Covid-19 shows up inequality across and within societies
The most dangerous global pandemic of the past century may present a threat to virtually all of the world's people, but it is increasingly evident that Covid-19 will exacerbate existing class divisions, both within societies and across an uneven world.
South Asia and sub-Saharan Africa are home to most of the planet's poor, with densely populated low-income settlements in urban centres a massive potential breeding ground for what has already proven to be an extremely virulent pathogen. The practice of "social distancing" is, in such settings, rendered effectively meaningless.
Public health infrastructure in India, Pakistan or any number of sub-Saharan African countries is already struggling to cope, even at this relatively early stage of the virus spread. Healthcare providers are overwhelmed and do not even possess appropriate protective gear, while both equipment for Covid-19 testing and treatment is sparse. If the worst-case scenario of a mass outbreak in the slums of Mumbai, Nairobi or Karachi came to pass, already ill-equipped public health facilities would be overrun.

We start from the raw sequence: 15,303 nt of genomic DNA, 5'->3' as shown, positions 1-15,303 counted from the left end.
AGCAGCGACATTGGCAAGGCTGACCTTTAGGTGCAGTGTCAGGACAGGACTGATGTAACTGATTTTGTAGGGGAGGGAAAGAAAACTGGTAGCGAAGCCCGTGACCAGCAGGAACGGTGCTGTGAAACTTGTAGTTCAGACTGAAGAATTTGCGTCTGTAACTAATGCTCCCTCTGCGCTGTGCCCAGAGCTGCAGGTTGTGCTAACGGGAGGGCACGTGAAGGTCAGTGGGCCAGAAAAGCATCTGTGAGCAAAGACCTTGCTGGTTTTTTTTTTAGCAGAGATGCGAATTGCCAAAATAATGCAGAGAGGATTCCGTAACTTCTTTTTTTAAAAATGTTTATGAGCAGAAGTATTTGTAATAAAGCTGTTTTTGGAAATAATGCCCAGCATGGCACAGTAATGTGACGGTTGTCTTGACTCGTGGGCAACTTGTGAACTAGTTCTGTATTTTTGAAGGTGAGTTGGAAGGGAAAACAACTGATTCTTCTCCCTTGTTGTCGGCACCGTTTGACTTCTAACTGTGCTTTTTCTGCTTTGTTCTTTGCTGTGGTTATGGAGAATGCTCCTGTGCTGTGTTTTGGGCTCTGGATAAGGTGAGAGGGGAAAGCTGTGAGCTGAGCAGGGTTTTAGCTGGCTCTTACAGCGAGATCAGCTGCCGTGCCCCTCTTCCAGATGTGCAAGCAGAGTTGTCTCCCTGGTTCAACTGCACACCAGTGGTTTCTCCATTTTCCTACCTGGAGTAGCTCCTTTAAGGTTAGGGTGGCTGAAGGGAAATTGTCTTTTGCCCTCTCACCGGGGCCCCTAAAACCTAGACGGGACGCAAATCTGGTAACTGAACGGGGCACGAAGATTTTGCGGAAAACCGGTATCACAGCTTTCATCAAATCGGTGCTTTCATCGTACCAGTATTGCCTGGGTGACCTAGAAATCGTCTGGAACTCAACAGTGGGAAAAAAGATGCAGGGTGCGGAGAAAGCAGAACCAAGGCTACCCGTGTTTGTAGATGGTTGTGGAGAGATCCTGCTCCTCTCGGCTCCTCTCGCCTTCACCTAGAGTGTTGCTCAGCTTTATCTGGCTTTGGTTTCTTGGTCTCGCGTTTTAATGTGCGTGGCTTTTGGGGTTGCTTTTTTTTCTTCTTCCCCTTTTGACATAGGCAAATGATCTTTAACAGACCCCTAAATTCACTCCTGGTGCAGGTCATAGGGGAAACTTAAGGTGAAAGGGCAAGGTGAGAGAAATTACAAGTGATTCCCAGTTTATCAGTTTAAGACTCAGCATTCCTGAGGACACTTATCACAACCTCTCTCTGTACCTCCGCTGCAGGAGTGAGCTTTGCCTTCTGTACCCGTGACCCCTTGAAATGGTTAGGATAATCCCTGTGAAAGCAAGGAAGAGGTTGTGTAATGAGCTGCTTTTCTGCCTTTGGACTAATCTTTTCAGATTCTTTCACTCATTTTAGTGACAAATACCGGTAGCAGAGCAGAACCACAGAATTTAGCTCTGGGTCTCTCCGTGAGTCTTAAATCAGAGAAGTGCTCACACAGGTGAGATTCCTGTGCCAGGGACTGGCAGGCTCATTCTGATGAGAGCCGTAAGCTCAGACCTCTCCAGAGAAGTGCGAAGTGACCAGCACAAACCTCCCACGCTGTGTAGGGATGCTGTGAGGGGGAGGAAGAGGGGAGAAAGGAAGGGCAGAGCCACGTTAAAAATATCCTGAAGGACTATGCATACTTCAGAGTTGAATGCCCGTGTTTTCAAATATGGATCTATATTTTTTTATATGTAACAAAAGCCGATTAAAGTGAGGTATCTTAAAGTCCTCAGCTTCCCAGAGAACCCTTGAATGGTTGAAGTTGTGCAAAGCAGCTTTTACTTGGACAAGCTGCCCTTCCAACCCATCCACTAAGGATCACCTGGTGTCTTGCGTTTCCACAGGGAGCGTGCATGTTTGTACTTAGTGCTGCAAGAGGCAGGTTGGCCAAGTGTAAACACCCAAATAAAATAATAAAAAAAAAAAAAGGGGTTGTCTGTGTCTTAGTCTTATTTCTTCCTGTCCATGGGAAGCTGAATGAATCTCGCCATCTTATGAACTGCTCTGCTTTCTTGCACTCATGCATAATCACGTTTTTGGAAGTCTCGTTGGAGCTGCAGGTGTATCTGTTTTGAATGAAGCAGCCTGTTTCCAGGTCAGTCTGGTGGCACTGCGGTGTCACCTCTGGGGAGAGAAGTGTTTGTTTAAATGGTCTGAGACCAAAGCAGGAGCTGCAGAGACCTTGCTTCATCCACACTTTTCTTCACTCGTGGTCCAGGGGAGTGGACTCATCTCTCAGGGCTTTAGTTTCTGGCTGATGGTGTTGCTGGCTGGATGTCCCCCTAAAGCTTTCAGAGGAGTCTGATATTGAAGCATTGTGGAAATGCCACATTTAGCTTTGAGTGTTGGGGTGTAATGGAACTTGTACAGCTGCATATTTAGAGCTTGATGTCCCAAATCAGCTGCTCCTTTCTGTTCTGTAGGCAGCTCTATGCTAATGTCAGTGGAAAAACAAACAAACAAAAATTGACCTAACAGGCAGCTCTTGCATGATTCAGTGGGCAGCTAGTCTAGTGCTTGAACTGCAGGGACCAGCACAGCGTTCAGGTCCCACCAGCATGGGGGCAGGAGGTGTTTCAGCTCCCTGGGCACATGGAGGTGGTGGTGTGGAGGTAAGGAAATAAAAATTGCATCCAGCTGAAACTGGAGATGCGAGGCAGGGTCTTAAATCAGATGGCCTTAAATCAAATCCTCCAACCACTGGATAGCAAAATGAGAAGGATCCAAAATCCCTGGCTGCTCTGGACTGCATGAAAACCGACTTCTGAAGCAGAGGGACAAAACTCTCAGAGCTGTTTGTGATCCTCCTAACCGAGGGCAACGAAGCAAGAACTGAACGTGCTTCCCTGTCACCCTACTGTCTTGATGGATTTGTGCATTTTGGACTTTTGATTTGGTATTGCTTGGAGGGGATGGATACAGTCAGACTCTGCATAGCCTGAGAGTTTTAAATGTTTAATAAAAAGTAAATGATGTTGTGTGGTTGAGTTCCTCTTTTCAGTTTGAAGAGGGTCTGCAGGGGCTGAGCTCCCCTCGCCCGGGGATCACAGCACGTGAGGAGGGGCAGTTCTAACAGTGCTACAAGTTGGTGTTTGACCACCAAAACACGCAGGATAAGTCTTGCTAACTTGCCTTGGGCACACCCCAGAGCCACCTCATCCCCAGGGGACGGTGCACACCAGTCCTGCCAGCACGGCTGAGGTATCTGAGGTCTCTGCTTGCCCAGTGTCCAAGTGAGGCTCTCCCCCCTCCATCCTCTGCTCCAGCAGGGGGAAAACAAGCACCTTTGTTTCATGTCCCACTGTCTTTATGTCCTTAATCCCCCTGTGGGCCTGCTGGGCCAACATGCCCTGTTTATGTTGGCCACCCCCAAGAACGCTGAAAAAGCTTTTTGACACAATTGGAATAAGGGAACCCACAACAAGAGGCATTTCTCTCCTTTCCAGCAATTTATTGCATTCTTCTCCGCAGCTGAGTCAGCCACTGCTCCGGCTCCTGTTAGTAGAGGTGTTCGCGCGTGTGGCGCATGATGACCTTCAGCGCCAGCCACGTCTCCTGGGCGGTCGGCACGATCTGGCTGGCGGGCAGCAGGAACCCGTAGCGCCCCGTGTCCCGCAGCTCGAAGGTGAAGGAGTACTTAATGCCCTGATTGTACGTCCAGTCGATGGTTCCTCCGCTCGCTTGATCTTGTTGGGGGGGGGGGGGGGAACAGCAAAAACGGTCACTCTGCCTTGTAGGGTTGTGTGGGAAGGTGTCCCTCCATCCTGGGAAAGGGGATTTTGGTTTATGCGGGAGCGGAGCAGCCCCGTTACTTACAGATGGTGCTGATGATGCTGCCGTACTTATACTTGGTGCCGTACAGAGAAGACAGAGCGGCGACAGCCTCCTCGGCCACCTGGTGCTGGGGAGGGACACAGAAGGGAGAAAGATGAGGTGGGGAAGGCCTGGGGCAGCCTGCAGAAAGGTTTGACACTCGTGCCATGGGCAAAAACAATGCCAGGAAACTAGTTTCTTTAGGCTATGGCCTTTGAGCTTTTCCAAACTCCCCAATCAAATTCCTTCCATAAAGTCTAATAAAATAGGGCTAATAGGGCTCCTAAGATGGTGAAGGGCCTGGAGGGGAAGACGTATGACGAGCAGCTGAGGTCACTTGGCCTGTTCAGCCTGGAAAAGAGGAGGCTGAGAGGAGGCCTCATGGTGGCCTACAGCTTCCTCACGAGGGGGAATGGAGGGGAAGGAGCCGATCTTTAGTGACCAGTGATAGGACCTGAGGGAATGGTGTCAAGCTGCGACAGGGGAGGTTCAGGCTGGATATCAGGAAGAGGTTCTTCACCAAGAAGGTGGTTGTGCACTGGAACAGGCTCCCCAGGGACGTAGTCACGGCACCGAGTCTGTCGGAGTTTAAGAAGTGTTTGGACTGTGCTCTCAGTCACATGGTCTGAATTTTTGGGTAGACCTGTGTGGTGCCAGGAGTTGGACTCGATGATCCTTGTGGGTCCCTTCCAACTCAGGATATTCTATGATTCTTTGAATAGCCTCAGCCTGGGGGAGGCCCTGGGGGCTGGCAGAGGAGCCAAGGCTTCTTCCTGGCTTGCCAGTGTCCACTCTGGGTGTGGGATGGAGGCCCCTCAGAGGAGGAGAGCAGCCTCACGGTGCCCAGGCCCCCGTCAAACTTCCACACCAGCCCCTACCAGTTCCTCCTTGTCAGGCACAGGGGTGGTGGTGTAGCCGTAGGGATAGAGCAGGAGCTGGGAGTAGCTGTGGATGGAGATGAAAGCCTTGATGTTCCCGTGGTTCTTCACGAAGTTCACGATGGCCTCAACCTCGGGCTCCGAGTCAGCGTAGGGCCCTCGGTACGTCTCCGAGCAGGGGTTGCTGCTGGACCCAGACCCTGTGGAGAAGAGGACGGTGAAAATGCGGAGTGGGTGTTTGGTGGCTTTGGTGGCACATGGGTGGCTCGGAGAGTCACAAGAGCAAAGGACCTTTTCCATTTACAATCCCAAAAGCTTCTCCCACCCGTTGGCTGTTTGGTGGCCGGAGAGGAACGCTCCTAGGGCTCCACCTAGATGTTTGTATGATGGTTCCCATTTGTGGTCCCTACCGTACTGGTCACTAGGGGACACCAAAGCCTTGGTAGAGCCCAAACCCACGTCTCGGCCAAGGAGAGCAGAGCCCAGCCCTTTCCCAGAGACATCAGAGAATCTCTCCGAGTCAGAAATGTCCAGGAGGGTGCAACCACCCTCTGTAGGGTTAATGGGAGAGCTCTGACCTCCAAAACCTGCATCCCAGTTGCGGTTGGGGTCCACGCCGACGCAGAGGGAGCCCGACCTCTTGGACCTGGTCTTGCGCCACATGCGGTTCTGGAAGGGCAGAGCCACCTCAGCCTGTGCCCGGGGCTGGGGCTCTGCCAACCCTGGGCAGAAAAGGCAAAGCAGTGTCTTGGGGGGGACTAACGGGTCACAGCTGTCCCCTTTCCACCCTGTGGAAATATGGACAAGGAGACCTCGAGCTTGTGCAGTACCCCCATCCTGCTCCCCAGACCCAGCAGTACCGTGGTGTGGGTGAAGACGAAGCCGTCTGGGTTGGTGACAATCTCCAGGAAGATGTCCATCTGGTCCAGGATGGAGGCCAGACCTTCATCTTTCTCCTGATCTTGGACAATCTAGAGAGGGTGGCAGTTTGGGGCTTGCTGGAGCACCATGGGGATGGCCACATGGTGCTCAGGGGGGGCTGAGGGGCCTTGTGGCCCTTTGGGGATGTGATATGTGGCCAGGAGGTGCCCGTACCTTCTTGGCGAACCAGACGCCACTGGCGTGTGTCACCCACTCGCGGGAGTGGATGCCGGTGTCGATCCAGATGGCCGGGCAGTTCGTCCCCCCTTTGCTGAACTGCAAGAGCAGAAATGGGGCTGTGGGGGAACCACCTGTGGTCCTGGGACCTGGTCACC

Even in the absence of such an eventuality, however, the extremely tenuous economic conditions of the majority of people in South Asia and Africa suggest the makings of a crisis that could potentially engulf organised society at large.
Most of the workforce is undocumented and toils in often sub-human "informal" conditions for paltry wages in a variety of different occupations, including domestic housework, seasonal agriculture, multinational sweatshops, housing and construction, and the mining sector. Quite simply, hundreds of millions of South Asians and Africans literally face starvation if they do not go out and earn some income on a daily basis.